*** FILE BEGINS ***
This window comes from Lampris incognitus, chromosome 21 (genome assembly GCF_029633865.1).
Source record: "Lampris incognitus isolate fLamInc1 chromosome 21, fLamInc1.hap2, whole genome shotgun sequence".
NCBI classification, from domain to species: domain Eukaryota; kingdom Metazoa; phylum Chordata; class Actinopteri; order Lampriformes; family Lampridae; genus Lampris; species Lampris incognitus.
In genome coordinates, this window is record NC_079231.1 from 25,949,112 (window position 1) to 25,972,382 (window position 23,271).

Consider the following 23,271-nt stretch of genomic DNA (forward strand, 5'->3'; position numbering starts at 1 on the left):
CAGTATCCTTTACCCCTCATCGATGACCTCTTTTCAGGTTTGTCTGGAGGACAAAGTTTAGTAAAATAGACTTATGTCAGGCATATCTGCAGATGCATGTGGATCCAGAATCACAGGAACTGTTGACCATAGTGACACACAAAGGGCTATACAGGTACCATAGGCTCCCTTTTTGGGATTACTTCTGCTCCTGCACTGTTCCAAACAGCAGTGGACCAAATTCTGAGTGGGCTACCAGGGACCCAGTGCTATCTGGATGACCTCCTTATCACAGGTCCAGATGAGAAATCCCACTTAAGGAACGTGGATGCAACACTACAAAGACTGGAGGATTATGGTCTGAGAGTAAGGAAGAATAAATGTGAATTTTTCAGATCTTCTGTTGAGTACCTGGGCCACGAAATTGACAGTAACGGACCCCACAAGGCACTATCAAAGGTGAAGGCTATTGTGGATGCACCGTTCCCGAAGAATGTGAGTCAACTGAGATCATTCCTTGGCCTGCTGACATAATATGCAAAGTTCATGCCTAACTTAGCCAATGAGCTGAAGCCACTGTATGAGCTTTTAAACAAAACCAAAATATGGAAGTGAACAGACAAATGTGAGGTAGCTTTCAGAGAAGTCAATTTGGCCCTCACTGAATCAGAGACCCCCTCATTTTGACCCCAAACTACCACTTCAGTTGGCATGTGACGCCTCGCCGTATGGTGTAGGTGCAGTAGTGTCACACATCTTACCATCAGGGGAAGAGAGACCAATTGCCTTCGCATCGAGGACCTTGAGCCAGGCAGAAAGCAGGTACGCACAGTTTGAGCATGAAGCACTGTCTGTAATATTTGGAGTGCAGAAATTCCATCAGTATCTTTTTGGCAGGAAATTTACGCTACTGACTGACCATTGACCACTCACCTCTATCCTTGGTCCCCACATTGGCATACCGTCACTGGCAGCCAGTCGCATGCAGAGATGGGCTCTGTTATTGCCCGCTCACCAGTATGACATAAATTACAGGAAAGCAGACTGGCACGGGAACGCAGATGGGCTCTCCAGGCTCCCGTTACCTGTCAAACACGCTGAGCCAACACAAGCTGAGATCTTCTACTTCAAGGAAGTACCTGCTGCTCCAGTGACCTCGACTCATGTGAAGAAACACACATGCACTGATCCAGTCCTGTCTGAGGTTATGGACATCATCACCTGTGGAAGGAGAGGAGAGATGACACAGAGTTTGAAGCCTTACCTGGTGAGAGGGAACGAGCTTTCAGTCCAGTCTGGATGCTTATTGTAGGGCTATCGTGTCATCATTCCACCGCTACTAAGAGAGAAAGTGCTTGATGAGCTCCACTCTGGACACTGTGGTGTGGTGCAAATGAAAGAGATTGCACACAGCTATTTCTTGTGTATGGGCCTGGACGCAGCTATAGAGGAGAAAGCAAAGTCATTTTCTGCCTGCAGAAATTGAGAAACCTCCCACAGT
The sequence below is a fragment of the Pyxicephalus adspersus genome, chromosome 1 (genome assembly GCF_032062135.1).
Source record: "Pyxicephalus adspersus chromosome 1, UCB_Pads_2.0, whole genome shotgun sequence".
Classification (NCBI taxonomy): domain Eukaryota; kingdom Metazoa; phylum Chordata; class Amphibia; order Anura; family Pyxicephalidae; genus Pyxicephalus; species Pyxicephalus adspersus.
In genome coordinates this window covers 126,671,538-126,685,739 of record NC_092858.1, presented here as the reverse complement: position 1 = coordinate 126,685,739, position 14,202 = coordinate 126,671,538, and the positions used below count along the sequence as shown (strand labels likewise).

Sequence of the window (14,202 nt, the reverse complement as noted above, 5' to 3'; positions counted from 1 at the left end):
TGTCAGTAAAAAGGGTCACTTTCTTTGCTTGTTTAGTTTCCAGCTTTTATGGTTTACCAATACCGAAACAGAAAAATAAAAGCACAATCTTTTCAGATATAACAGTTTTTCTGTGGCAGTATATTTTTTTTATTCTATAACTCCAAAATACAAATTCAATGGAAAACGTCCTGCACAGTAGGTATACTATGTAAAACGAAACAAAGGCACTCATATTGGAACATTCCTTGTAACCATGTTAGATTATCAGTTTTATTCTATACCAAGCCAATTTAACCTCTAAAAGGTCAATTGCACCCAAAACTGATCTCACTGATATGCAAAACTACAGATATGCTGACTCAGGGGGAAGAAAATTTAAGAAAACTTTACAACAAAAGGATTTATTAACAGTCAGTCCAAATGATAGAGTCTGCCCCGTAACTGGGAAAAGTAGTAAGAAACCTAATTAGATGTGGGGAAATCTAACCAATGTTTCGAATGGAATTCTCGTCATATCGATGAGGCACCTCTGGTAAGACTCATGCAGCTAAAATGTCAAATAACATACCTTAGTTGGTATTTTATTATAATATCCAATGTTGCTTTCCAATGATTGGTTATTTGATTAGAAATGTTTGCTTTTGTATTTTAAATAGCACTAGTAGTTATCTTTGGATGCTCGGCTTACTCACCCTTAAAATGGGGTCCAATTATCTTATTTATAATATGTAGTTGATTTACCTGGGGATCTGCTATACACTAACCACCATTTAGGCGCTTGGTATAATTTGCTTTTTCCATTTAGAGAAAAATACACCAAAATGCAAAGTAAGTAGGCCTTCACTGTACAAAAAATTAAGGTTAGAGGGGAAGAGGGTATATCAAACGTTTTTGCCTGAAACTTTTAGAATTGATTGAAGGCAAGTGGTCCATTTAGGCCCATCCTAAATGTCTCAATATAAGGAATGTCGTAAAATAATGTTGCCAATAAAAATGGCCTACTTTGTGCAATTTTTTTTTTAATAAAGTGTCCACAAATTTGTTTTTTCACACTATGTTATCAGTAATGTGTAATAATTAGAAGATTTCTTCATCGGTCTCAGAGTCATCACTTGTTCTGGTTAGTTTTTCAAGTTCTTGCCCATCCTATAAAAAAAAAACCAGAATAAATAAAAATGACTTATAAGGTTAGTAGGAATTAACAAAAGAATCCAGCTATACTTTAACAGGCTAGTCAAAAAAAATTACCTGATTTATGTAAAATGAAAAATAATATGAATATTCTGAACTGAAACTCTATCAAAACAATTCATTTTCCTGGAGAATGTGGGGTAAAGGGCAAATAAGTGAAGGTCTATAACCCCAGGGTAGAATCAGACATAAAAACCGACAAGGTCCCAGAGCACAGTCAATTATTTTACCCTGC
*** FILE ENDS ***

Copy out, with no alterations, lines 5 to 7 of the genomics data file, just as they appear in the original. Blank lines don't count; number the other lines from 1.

Consider the following 23,271-nt stretch of genomic DNA (forward strand, 5'->3'; position numbering starts at 1 on the left):
CAGTATCCTTTACCCCTCATCGATGACCTCTTTTCAGGTTTGTCTGGAGGACAAAGTTTAGTAAAATAGACTTATGTCAGGCATATCTGCAGATGCATGTGGATCCAGAATCACAGGAACTGTTGACCATAGTGACACACAAAGGGCTATACAGGTACCATAGGCTCCCTTTTTGGGATTACTTCTGCTCCTGCACTGTTCCAAACAGCAGTGGACCAAATTCTGAGTGGGCTACCAGGGACCCAGTGCTATCTGGATGACCTCCTTATCACAGGTCCAGATGAGAAATCCCACTTAAGGAACGTGGATGCAACACTACAAAGACTGGAGGATTATGGTCTGAGAGTAAGGAAGAATAAATGTGAATTTTTCAGATCTTCTGTTGAGTACCTGGGCCACGAAATTGACAGTAACGGACCCCACAAGGCACTATCAAAGGTGAAGGCTATTGTGGATGCACCGTTCCCGAAGAATGTGAGTCAACTGAGATCATTCCTTGGCCTGCTGACATAATATGCAAAGTTCATGCCTAACTTAGCCAATGAGCTGAAGCCACTGTATGAGCTTTTAAACAAAACCAAAATATGGAAGTGAACAGACAAATGTGAGGTAGCTTTCAGAGAAGTCAATTTGGCCCTCACTGAATCAGAGACCCCCTCATTTTGACCCCAAACTACCACTTCAGTTGGCATGTGACGCCTCGCCGTATGGTGTAGGTGCAGTAGTGTCACACATCTTACCATCAGGGGAAGAGAGACCAATTGCCTTCGCATCGAGGACCTTGAGCCAGGCAGAAAGCAGGTACGCACAGTTTGAGCATGAAGCACTGTCTGTAATATTTGGAGTGCAGAAATTCCATCAGTATCTTTTTGGCAGGAAATTTACGCTACTGACTGACCATTGACCACTCACCTCTATCCTTGGTCCCCACATTGGCATACCGTCACTGGCAGCCAGTCGCATGCAGAGATGGGCTCTGTTATTGCCCGCTCACCAGTATGACATAAATTACAGGAAAGCAGACTGGCACGGGAACGCAGATGGGCTCTCCAGGCTCCCGTTACCTGTCAAACACGCTGAGCCAACACAAGCTGAGATCTTCTACTTCAAGGAAGTACCTGCTGCTCCAGTGACCTCGACTCATGTGAAGAAACACACATGCACTGATCCAGTCCTGTCTGAGGTTATGGACATCATCACCTGTGGAAGGAGAGGAGAGATGACACAGAGTTTGAAGCCTTACCTGGTGAGAGGGAACGAGCTTTCAGTCCAGTCTGGATGCTTATTGTAGGGCTATCGTGTCATCATTCCACCGCTACTAAGAGAGAAAGTGCTTGATGAGCTCCACTCTGGACACTGTGGTGTGGTGCAAATGAAAGAGATTGCACACAGCTATTTCTTGTGTATGGGCCTGGACGCAGCTATAGAGGAGAAAGCAAAGTCATTTTCTGCCTGCAGAAATTGAGAAACCTCCCACAGT
The sequence below is a fragment of the Pyxicephalus adspersus genome, chromosome 1 (genome assembly GCF_032062135.1).